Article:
Warhol's then-assistant Ronnie Cutrone described the inspiration for Hammer and Sickle while the artist was touring Italy. Warhol had recently debuted his glamorized portraits of Black and Hispanic transvestites from the series Ladies and Gentlemen (1975) at the Palazzo dei Diamente in Ferrera, where the Italian radical left acclaimed them as an expos of American capitalism's inherent racism. Although Warhol wasn't particularly socially advocating anything in this case, the question of political affiliation consequently raised by the Italian press charmed him; the neorealist film director and intellectual Pier Paolo Pasolini had also reviewed Ladies and Gentlemen favorably. An open tolerance for socialist ideas existed In Italy as well as in Paris, as it did nowhere in America, and by the mid-1970s the hammer and sickle had become a rather common feature of street graffiti in bohemian city districts. Warhol took note of this phenomenon while walking through Naples with Lucio Amelio (his Neapolitan art dealer), when the reception of Ladies and Gentlemen was still fresh.

After returning to New York, Warhol sent Cutrone to track down printed representations of the Soviet emblem, which Cutrone found in largest quantity buried in left-leaning bookshops, often under the surveillance of trench-coat-wearing U.S. Government operatives. Yet the limited stock of iconography Cutrone collected was, almost paradoxically, too flat for Warhol's liking. So to flesh out the party symbolism, Warhol acquired its referents - a hammer (of the industrial laborer) and sickle (of the peasant) - from a Canal Street hardware store and arranged them into a "political still life" against a white backdrop in The Factory. Cutrone recalled the incongruence of Warhol eating McDonald's in the morning and painting Hammer and Sickle in the afternoon.

As the king of American Pop art, Warhol had inherited his Modernist forebears' gross obsession with surface - but did not limit himself to the two-dimensional plane defined by the painting's canvas. He prolifically manufactured emblematic images in his own right (with the muscle of mass-reproduction techniques), and Warhol's persistent practice took measure of the variegated exterior surface of the news media, consumer culture, American celebrity, and even the construction of his own self-image. Warhol unceasingly probed the superficial layers of readymade imagery in works as diverse in subject matter as his soup can paintings, Liz (1963) and Birmingham Race Riot (1964) - and in so doing, unraveled content through the condition of its less than pristine packaging. Yet Warhol's Hammer and Sickle series subverts this working method in many respects, because of the ultra-abstraction and ideological "other" of its subject: Communism. The relatively late development of the work alludes to its function as an aerobic exercise of the hammer and sickle's iconographic potency, because Warhol - despite sometimes reproducing political images - maintained strictly apolitical views. The critic Arthur C. Danto commented on the singularity of Hammer and Sickle as conjured entirely from Warhol's own mind, despite his traditional instinct for culling ideas from a wide variety of sources and frequent collaborations with fellow artists. (A. C. Danto, Icons of America: Andy Warhol, New Haven, 2009).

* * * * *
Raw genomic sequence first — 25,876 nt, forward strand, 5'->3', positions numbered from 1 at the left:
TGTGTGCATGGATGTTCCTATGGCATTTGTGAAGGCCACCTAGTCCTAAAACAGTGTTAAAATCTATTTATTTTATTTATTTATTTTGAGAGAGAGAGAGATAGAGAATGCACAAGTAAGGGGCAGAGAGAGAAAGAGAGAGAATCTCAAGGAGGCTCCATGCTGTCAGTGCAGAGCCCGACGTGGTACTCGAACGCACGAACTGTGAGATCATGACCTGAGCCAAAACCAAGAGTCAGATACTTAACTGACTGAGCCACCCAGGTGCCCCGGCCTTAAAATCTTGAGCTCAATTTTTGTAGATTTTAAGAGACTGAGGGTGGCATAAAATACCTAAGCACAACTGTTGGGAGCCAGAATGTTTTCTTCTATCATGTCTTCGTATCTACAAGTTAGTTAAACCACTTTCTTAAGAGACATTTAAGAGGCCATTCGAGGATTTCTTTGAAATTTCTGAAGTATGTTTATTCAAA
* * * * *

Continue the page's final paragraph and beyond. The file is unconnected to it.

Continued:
Warhol's practiced postmodern probing of the Soviet hammer and sickle is remarkable for its utter lack of apprehension, as fearless and perhaps twisted an engagement with contemporary threats to Capitalism as his Atomic Bomb (1965). Hammer and Sickle was also prescient precisely for directly presenting the Soviet emblem as an inert anachronism, as the Soviet Union itself would soon succumb to the "commonism" of the market economy mass production that Warhol so adored. A significant and rare achievement within Warhol's vast oeuvre, Hammer and Sickle has only grown richer with the passage of time and the complete disbanding of the Cold War enterprise.